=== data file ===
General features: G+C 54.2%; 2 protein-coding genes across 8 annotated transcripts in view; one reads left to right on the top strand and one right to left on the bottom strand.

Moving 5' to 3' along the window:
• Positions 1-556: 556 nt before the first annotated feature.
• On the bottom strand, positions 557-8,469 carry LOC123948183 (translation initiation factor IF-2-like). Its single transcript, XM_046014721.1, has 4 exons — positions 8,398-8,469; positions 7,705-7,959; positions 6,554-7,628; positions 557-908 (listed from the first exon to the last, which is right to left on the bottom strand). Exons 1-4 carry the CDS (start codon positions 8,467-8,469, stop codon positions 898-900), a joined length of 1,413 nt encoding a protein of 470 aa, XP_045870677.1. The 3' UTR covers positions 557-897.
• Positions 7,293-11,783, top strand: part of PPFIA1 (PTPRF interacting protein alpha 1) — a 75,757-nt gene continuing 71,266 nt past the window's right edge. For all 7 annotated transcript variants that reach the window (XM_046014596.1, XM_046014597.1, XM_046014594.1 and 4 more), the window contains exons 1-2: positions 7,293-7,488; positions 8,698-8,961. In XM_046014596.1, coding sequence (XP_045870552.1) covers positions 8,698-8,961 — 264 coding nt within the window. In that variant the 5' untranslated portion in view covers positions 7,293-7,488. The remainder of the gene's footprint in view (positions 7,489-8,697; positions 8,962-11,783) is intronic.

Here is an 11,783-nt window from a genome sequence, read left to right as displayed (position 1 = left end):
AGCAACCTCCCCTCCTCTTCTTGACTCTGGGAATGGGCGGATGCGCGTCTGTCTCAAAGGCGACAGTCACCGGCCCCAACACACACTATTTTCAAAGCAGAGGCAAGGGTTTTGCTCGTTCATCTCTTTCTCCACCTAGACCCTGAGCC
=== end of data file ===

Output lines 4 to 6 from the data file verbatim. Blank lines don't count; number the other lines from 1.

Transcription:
• On the bottom strand, positions 557-8,469 carry LOC123948183 (translation initiation factor IF-2-like). Its single transcript, XM_046014721.1, has 4 exons — positions 8,398-8,469; positions 7,705-7,959; positions 6,554-7,628; positions 557-908 (listed from the first exon to the last, which is right to left on the bottom strand). Exons 1-4 carry the CDS (start codon positions 8,467-8,469, stop codon positions 898-900), a joined length of 1,413 nt encoding a protein of 470 aa, XP_045870677.1. The 3' UTR covers positions 557-897.
• Positions 7,293-11,783, top strand: part of PPFIA1 (PTPRF interacting protein alpha 1) — a 75,757-nt gene continuing 71,266 nt past the window's right edge. For all 7 annotated transcript variants that reach the window (XM_046014596.1, XM_046014597.1, XM_046014594.1 and 4 more), the window contains exons 1-2: positions 7,293-7,488; positions 8,698-8,961. In XM_046014596.1, coding sequence (XP_045870552.1) covers positions 8,698-8,961 — 264 coding nt within the window. In that variant the 5' untranslated portion in view covers positions 7,293-7,488. The remainder of the gene's footprint in view (positions 7,489-8,697; positions 8,962-11,783) is intronic.

Here is an 11,783-nt window from a genome sequence, read left to right as displayed (position 1 = left end):